Bobby Orr endorsed Trevor Daley to Penguins GM

There's nothing quite like an endorsement from the game's all-time greatest defenseman.

Trevor Daley can now boast about this distinction after Bobby Orr repeatedly praised his game to Pittsburgh Penguins general manager Jim Rutherford.

And when the opportunity to add the blue-liner by way of Chicago presented itself earlier this season, Rutherford jumped.

Related: 4 trades paying huge dividends for the Penguins

"I've liked Trevor his whole career," Rutherford said, according to Pierre LeBrun of ESPN. "My friend Bobby Orr had been telling me for five years how good he is. I've always agreed with him, but just could never swing a deal for him. It's our good fortune that things didn't work out for him in Chicago. He became available; we were looking for more speed to our defense and (to) get a better transition game."

Daley, who never fit in during his limited time with the Blackhawks, played a huge role in Pittsburgh's Game 4 overtime win over the Washington Capitals.

Called to step up in the absence of a suspended Kris Letang, Daley saw almost 29 minutes of ice time, scored once on three shots, and was on the ice for all of Pittsburgh's goals.

Orr apparently knows good defensemen when he sees them.

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Watch: Breaking down the World Championship format

The 2016 World Championship is set to begin with round-robin play Friday in Russia.

The IIHF released this handy video explaining the format of the tournament, demonstrating how the 16 participating nations will be whittled down to one world champion.

Canada versus USA highlights the opening-day action.

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Penguins’ Sullivan: ‘It’s hard not to love (Hornqvist)’

Everybody loves Patric.

Related: Watch: Hornqvist's OT winner puts Capitals on brink of elimination

The Pittsburgh Penguins have the Washington Capitals on the ropes thanks to a Patric Hornqvist overtime goal in Game 4 on Wednesday, giving Pittsburgh a commanding 3-1 series lead. The goal was the 29-year-old's second of the series and the latest accolade to get his coach's attention.

"It's hard not to love this guy," Sullivan said of Hornqvist, according to NHL.com's Wes Crosby. "He just loves hockey. He loves being around it. He loves to compete. He's full of energy. He wears his emotions right on his sleeve, sometimes to a fault, but we love him."

It's no surprise that the young Swede is garnering such affection, his goal Wednesday night increased his team playoff lead by two.

In fact, Hornqvist's five goals through nine playoff contests has him tied for fourth in postseason goal scoring, just two tallies behind Tampa Bay Lighting forward Nikita Kucherov for top spot.

Continued production from Hornqvist adds to an already potent lineup that includes superstars Evgeni Malkin and Sidney Crosby, making the Penguins a legitimate threat to capture Lord Stanley's Mug.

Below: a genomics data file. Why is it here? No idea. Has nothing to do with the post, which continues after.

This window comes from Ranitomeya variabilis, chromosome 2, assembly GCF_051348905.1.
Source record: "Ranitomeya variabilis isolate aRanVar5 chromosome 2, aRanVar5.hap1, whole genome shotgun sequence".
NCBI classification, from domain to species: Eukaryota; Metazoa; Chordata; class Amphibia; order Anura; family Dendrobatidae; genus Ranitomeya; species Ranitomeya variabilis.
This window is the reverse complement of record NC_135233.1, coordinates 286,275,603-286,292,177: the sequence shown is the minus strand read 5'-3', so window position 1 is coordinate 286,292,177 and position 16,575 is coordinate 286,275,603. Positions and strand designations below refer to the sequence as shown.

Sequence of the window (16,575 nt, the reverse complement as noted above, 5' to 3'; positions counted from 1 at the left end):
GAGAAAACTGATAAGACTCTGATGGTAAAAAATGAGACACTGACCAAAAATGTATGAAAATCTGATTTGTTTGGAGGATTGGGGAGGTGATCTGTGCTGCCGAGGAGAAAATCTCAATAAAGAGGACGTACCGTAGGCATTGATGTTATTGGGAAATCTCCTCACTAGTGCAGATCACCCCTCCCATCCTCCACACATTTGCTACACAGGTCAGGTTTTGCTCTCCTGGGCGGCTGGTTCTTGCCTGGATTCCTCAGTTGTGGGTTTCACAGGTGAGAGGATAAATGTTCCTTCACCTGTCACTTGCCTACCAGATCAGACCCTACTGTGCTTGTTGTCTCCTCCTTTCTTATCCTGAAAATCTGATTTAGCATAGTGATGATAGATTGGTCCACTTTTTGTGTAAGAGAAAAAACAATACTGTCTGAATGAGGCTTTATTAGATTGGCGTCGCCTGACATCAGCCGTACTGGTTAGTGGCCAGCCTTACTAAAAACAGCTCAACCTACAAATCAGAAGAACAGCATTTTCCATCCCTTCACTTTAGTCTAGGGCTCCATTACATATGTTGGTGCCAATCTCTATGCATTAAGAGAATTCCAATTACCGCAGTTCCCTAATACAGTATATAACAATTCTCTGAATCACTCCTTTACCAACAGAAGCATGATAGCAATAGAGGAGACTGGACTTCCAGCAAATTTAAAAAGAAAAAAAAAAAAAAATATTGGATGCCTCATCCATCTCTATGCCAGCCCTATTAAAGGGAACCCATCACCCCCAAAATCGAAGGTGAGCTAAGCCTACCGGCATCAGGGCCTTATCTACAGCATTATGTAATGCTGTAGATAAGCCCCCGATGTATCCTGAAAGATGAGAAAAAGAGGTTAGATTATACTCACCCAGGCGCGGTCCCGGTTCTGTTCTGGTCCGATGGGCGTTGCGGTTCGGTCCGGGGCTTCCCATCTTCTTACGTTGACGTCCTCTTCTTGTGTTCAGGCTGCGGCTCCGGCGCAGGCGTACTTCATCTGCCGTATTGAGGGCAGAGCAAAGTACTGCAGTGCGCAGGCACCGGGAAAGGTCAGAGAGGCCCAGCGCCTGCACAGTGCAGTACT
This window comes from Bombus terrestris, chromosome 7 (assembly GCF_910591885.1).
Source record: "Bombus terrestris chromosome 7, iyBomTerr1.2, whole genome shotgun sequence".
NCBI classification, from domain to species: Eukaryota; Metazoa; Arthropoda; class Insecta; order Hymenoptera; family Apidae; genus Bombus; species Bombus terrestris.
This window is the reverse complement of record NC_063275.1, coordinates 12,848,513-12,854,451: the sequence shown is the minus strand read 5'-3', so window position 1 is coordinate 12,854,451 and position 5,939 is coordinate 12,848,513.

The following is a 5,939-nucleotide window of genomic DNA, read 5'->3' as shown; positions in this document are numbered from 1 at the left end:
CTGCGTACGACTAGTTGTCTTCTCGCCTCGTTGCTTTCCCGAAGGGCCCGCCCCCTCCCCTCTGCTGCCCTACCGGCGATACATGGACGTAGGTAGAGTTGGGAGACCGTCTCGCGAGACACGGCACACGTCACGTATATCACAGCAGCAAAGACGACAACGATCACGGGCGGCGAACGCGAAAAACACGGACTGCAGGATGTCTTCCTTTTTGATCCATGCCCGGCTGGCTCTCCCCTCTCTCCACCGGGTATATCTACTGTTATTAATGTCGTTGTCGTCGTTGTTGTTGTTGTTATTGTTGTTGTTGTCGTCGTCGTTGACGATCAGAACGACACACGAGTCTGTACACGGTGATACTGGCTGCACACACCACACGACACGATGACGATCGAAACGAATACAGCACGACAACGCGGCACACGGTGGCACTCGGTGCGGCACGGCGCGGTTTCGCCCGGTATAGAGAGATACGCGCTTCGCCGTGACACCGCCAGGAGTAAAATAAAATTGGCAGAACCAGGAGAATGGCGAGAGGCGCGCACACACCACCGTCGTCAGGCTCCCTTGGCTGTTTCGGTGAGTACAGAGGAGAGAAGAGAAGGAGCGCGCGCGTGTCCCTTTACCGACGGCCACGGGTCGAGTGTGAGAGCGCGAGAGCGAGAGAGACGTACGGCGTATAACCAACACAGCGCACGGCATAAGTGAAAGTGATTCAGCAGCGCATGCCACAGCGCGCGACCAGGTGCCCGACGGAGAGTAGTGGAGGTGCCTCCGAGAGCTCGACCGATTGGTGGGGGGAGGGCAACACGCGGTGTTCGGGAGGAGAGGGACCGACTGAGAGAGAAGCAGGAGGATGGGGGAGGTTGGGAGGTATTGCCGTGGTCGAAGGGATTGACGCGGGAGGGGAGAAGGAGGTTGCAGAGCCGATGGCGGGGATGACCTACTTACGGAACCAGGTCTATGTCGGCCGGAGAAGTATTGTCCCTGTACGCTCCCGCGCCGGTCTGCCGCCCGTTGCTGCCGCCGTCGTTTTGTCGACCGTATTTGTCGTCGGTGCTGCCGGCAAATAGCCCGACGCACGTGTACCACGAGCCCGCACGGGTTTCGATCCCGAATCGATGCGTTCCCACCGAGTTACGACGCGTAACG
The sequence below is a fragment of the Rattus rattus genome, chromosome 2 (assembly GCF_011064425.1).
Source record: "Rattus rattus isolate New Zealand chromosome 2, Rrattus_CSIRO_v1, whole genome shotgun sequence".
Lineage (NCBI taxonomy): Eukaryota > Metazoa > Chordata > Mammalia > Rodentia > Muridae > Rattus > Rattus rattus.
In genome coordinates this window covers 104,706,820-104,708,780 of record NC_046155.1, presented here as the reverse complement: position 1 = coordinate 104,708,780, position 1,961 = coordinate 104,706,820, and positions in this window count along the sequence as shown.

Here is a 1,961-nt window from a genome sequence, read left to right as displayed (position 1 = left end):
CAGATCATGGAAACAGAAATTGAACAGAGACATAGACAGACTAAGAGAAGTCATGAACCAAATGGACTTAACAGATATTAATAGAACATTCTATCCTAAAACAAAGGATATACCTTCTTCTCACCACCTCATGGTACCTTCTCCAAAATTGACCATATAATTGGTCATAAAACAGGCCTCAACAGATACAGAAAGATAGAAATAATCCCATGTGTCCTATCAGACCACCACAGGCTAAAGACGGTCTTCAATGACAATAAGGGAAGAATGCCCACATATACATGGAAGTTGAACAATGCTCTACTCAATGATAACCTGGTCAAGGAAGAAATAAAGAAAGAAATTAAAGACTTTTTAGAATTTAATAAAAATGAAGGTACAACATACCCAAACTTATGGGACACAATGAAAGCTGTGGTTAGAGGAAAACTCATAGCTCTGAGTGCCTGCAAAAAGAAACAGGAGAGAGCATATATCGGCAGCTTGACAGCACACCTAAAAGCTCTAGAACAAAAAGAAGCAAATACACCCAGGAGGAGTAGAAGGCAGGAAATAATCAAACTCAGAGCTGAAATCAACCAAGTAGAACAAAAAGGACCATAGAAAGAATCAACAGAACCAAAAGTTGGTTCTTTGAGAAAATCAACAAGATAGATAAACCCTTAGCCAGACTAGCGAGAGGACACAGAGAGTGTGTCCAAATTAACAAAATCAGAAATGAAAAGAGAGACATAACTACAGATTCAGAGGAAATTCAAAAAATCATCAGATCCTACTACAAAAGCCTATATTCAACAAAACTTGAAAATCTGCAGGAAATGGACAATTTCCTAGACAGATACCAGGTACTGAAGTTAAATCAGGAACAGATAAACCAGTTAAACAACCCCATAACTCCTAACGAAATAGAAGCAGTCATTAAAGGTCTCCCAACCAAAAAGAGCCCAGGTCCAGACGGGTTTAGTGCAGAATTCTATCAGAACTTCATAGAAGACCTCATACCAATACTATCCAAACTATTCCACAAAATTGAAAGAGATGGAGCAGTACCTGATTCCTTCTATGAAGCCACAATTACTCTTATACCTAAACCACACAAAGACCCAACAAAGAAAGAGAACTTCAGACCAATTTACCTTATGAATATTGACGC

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4 trades paying huge dividends for the Penguins

Thanks to an overtime win in Game 4 on Wednesday, the Pittsburgh Penguins are one win away from eliminating the Presidents' Trophy-winning Washington Capitals and advancing to the Eastern Conference finals.

And much of the credit goes to the Penguins' depth.

Upon assuming the role of general manager in 2014, Jim Rutherford inherited a roster built around Sidney Crosby, Evgeni Malkin, Kris Letang, and Marc-Andre Fleury. Three of them continue to make a huge impact, while rookie Matt Murray has risen up to steal the show in net.

Rutherford pulled off a blockbuster deal last summer that added star winger Phil Kessel to the mix, but that's only one of a handful of savvy moves that helped the club get where it is today.

Here's a look at four other acquisitions paying huge dividends for the Penguins.

Patric Hornqvist

In one of Rutherford's first moves as GM, James Neal was sent to Nashville in exchange for Patric Hornqvist and Nick Spaling.

Currently slotted to Crosby's right on the Penguins' top line, Hornqvist has quietly been an effective scorer for Pittsburgh, scoring 47 goals in 126 regular-season games.

Hornqvist scored the overtime winner in Wednesday's Game 4, marking his team-leading fifth of the playoffs - tied for third among all players.

His previous single-postseason high in points was four in 10 games with Nashville back in 2012, which he's already doubled in one fewer contest. With at least another round likely on tap, Hornqvist appears set to fully justify Rutherford's decision to jettison a former 40-goal scorer.

Trevor Daley

Acquired straight up from Chicago in December for Rob Scuderi, Trevor Daley has proven to be an effective and mobile puck-moving defenseman for the Penguins.

In nine playoff games, he's recorded one goal, four assists, and 18 shots while averaging over 23 minutes of ice time a night.

Daley also stepped up huge Wednesday in the absence of Kris Letang, who was serving a one-game suspension.

The already eliminated Blackhawks must be wondering why they couldn't make the Daley show work for them.